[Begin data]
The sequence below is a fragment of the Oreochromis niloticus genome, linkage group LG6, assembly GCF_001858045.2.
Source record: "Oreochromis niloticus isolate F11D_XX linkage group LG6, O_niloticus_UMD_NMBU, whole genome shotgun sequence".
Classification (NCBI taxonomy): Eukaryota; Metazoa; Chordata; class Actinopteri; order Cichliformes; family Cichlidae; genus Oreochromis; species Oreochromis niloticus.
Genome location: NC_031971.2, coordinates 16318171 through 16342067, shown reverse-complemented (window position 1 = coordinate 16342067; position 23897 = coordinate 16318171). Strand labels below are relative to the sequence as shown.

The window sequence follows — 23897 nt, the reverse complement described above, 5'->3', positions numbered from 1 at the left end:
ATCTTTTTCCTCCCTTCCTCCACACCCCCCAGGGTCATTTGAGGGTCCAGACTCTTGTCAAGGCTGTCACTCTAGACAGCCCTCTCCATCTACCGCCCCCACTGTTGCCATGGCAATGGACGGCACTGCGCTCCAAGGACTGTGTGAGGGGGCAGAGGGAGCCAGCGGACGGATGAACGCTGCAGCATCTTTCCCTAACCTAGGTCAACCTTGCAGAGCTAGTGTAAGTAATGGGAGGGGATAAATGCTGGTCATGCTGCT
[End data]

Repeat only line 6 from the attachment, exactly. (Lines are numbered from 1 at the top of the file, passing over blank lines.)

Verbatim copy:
ATCTTTTTCCTCCCTTCCTCCACACCCCCCAGGGTCATTTGAGGGTCCAGACTCTTGTCAAGGCTGTCACTCTAGACAGCCCTCTCCATCTACCGCCCCCACTGTTGCCATGGCAATGGACGGCACTGCGCTCCAAGGACTGTGTGAGGGGGCAGAGGGAGCCAGCGGACGGATGAACGCTGCAGCATCTTTCCCTAACCTAGGTCAACCTTGCAGAGCTAGTGTAAGTAATGGGAGGGGATAAATGCTGGTCATGCTGCT